Question of the Week
Answer: The authorities that govern biodynamic and organic certification are the Biodynamic Standard and the USDA National Organic Program (NOP) Regulations, respectively. Both prohibit the use of treated wood in certified production systems, as detailed below:
Biodynamic: A producer must not use lumber treated with arsenate or other prohibited materials – for new installations or replacement purposes – that comes in direct contact with soil used in certified production or certified livestock¹.
Organic: A producer must not use lumber treated with arsenate or other prohibited materials for new installations or replacement purposes in contact with soil or livestock².
Some certifiers will allow treated wood on certified farms if the wood exists prior to certification. If this is the case, you will need a barrier to prevent the wood from coming into contact with soil or animals. For fence posts, certifiers will usually accept an electric wire (polytape, etc.) as a barrier to prevent animals from coming in contact with the treated wood. Ask your certifier if he or she has an allowance for this practice.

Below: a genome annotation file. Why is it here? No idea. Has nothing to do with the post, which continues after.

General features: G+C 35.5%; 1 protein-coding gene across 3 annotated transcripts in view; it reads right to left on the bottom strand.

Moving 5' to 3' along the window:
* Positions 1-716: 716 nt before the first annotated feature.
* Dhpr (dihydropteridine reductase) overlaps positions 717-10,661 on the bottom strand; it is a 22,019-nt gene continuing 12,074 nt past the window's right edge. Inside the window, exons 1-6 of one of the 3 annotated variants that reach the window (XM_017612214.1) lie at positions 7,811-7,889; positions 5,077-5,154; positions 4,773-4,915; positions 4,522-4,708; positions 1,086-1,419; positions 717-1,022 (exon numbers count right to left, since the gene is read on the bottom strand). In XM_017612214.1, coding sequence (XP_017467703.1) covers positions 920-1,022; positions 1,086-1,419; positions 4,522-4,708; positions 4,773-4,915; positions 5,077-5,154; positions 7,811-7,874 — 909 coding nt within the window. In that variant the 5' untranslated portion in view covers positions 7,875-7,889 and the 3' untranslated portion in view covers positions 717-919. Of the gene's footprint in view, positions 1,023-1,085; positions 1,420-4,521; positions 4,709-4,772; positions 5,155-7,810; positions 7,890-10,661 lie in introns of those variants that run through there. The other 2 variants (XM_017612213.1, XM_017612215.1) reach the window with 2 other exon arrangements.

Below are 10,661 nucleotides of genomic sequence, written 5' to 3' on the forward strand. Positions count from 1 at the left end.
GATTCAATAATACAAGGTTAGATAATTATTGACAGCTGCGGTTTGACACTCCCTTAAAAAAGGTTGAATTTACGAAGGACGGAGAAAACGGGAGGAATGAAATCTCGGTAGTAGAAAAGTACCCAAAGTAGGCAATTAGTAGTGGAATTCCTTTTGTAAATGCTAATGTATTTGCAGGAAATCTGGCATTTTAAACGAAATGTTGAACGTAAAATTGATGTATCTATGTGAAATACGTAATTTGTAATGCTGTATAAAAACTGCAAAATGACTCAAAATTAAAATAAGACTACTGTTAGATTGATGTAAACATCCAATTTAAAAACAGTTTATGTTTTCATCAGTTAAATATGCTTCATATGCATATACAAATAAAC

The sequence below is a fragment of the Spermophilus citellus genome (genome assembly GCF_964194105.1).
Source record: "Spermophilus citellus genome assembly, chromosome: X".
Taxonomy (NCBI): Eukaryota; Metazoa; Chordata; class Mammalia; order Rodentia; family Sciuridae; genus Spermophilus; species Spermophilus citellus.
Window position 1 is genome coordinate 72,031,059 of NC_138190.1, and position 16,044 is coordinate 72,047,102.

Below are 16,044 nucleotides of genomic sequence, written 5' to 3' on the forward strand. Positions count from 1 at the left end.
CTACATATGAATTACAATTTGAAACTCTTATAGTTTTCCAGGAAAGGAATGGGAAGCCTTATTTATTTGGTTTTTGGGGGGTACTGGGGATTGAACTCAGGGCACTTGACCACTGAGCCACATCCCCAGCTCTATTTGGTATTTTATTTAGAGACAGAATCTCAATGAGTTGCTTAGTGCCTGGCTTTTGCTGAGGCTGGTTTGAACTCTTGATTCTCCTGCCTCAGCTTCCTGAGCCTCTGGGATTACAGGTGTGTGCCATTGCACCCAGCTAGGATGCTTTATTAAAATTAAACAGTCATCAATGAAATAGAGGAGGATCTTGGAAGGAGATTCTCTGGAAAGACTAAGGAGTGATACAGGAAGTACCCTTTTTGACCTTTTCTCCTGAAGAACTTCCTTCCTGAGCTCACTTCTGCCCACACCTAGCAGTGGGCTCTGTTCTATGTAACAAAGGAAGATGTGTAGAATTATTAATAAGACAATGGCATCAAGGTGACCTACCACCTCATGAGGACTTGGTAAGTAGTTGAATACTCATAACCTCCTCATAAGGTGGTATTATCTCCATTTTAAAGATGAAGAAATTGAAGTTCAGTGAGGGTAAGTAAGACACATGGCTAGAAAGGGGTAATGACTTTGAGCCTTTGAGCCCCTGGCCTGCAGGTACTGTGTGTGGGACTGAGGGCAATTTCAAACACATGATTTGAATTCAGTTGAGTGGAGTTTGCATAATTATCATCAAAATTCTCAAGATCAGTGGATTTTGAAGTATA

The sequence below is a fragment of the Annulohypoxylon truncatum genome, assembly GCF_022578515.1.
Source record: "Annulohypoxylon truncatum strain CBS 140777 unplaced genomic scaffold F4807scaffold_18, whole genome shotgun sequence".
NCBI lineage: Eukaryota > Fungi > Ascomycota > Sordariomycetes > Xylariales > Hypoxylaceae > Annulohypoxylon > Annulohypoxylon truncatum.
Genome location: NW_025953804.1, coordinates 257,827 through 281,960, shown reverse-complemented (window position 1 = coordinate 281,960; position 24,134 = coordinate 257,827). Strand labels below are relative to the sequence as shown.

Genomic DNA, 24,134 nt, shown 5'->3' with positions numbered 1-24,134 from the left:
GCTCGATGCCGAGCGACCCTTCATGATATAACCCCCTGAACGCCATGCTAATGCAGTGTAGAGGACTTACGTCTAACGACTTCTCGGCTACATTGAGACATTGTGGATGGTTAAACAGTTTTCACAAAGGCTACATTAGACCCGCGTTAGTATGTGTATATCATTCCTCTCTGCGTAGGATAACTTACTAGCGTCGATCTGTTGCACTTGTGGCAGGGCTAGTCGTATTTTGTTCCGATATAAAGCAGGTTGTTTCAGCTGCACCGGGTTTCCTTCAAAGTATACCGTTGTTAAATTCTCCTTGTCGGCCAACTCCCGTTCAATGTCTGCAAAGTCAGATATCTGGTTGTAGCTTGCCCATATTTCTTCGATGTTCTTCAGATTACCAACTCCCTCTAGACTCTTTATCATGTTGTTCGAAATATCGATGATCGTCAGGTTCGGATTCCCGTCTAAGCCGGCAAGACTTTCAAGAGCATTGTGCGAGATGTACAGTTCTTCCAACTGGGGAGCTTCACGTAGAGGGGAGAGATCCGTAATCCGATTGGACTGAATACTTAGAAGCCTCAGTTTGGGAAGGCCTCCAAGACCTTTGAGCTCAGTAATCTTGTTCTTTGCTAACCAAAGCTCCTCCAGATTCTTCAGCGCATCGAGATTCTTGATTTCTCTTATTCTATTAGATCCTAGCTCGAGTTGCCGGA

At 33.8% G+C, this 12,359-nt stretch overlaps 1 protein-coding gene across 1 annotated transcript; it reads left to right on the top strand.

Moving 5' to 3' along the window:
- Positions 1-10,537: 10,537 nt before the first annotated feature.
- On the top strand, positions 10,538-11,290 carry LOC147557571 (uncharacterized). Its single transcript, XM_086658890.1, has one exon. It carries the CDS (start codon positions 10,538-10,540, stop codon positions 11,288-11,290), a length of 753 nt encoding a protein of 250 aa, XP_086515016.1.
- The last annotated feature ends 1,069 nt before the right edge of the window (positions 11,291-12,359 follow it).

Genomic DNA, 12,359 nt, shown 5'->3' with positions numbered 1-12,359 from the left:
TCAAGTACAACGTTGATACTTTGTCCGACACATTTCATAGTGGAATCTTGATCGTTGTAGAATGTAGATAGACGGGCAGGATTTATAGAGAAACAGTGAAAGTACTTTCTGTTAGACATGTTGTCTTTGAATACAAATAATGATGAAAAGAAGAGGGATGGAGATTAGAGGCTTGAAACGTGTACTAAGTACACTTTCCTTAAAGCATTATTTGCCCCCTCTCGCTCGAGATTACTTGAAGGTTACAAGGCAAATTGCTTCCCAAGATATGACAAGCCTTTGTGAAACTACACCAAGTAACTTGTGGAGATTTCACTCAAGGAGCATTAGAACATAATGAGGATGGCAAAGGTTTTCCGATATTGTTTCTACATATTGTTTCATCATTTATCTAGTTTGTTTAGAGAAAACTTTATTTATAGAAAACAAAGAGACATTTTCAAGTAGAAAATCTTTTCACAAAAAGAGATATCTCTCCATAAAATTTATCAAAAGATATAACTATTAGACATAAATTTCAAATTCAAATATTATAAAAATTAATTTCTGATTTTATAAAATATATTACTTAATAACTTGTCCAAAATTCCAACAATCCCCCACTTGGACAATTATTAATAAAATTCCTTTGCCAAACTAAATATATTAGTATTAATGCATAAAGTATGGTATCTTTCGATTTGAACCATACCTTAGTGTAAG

For new construction, you will need to use non-treated wood. I recommend the ATTRA publication Pressure-Treated Wood: Organic and Natural Alternatives. Included in this publication are sections on preservatives applied before purchase, preservatives applied after purchase, and alternatives to treated lumber.
1. Biodynamic Farm Standard, Demeter Association, September 2005.
2. National Organic Program Regulations, CFR Title 7, Apr 2017
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